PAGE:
WIZARD OF OZ-like (where the Oz characters have real world Kansas counterparts), Sommers' new script would also make many of THE JUNGLE BOOK's supporting-role human characters the personality equivalents of Mowgli's animal associates in Kipling's original tales. As such Dr. Plumford becomes a thinly veiled human version of "Baloo", Capt. Boone the equivalent of the sly and sneaky serpent "Kaa", Col. Brydon the human rendition of "order and law" proponent - the troop leader elephant "Col. Hahti"; and even Mowgli himself the "coin flip side" equal to "Shere Khan".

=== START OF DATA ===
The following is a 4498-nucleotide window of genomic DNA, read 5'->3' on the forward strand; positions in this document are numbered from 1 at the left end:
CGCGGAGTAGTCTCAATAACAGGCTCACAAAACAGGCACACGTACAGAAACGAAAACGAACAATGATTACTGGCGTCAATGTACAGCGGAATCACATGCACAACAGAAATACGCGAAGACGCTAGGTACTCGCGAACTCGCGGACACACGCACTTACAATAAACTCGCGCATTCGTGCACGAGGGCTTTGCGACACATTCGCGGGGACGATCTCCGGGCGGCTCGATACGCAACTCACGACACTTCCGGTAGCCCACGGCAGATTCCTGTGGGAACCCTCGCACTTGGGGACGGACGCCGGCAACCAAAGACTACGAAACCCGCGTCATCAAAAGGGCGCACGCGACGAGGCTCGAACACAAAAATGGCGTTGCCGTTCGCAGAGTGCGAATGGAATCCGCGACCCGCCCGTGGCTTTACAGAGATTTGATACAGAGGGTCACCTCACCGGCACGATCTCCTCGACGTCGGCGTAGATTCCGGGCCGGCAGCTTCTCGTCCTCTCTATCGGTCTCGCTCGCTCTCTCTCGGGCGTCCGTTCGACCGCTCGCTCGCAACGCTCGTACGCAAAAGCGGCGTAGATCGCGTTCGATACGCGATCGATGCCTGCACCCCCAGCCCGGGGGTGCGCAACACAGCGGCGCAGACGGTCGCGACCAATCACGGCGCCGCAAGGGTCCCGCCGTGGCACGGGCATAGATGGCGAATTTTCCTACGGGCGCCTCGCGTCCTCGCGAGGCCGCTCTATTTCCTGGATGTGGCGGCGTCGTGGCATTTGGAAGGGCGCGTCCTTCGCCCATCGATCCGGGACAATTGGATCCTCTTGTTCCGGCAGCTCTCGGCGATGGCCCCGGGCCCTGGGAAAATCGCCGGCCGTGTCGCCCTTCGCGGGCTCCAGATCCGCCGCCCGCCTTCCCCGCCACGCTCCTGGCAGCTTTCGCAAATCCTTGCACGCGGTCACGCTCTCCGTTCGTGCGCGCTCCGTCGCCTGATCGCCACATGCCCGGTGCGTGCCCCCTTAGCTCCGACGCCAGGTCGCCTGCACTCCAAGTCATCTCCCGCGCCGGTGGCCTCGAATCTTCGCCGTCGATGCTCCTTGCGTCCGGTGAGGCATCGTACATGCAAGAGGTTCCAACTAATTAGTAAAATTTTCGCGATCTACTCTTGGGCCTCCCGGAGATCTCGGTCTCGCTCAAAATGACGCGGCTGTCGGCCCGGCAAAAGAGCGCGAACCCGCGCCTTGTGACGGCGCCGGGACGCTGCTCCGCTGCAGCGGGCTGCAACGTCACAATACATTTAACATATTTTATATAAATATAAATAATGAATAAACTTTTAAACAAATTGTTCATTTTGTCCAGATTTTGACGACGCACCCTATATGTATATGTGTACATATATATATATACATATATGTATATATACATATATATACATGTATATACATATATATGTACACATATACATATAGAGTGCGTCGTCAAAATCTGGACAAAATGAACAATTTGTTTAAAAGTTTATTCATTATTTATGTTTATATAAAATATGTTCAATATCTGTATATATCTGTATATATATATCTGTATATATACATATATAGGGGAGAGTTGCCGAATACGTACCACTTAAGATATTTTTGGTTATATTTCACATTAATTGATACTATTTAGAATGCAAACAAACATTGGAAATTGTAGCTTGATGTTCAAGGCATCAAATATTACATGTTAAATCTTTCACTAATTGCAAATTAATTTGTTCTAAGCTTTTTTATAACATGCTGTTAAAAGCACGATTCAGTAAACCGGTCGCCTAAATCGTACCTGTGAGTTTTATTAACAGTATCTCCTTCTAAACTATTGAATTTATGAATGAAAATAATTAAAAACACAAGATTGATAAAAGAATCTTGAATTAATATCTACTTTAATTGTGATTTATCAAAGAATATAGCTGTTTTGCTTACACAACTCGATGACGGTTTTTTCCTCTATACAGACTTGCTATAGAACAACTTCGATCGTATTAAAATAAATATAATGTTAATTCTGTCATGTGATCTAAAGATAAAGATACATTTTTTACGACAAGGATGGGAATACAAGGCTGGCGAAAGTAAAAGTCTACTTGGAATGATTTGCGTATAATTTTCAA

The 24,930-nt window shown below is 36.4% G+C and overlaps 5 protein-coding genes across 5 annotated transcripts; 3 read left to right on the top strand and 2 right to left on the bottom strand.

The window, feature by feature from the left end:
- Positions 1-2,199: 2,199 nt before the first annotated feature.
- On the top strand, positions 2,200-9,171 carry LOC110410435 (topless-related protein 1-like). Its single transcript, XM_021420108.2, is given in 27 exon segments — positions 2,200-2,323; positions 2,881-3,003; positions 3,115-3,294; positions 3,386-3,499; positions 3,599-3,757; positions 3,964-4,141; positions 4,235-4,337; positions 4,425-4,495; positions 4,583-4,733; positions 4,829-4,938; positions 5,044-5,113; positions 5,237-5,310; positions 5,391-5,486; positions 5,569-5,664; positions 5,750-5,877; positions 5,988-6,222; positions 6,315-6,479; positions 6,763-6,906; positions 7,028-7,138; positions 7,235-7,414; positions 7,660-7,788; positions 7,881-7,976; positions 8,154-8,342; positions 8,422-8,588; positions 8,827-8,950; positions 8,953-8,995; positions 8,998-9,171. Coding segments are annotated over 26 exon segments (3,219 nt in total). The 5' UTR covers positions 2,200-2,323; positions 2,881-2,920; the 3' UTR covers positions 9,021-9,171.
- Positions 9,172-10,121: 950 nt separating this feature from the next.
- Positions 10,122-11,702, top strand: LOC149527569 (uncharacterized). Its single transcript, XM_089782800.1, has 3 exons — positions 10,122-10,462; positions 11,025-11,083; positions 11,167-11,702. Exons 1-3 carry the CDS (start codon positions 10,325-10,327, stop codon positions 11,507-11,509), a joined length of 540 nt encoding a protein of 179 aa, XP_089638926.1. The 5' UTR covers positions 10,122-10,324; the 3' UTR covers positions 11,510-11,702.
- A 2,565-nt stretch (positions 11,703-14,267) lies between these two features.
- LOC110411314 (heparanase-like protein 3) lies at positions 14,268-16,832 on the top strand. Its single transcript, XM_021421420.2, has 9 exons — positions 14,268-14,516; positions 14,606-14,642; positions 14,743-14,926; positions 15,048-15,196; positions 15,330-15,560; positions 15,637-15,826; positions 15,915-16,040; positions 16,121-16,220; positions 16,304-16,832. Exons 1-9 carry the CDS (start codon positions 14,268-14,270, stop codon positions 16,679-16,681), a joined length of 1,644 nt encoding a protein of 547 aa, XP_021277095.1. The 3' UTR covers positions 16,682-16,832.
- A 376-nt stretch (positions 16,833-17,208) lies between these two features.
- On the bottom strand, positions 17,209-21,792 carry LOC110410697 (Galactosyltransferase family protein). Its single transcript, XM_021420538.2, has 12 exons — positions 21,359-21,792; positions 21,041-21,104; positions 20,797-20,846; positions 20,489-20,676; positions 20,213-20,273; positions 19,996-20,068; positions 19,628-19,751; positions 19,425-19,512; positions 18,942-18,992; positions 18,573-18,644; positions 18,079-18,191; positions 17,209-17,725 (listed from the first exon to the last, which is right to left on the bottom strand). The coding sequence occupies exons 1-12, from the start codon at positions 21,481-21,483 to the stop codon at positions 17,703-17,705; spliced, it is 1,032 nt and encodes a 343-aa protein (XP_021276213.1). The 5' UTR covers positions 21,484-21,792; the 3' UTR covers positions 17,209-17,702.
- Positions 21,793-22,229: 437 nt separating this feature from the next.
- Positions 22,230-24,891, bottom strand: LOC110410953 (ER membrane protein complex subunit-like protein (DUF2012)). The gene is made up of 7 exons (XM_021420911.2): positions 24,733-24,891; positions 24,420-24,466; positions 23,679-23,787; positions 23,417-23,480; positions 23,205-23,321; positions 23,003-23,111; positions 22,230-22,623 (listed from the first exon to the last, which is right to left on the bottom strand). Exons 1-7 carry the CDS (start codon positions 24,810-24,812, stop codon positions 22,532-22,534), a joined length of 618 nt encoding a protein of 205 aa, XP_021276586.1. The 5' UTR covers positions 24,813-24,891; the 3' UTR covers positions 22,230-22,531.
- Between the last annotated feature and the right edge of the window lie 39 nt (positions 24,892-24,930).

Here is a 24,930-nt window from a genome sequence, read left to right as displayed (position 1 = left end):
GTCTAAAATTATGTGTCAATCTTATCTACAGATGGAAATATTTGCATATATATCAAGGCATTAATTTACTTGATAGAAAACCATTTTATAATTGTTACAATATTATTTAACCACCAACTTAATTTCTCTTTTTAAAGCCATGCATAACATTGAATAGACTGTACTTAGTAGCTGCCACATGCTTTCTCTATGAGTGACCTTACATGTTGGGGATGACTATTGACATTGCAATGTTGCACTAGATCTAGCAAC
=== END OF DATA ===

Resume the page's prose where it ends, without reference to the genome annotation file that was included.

Principle photography on THE JUNGLE BOOK took place between March - June, 1994 on locations as varied as Mehboob Studios in Bombay, India (where, because of a lack of air conditioning, temperatures at times rose to 137 degrees), to the jungles of Jodhpur. Seeking a dreamlike lush green "jungle of one's childhood fantasies", Sommers and his production team augmented the Jodhpur footage (where, because of the dry time of year, much of the vegetation was turning brown) with extra footage shoots back in the U.S. in the forests and swamps of both Tennessee and South Carolina. Utilizing the largest live action "cast of animals" (actual tigers, bears, primates, panthers and more) since 20th Century Fox's DOCTOR DOOLITTLE (1967), for safety's sake, when filming the animals (under their trainer's supervision), all non-essential cast and crew were banned from the U.S. studios and locations until the animals were once again safely and securely removed. As Sommers later commented, "Most people think 'trained animal' means that they'll do everything you instruct them too; when it actually only means they MAYBE won't attack you".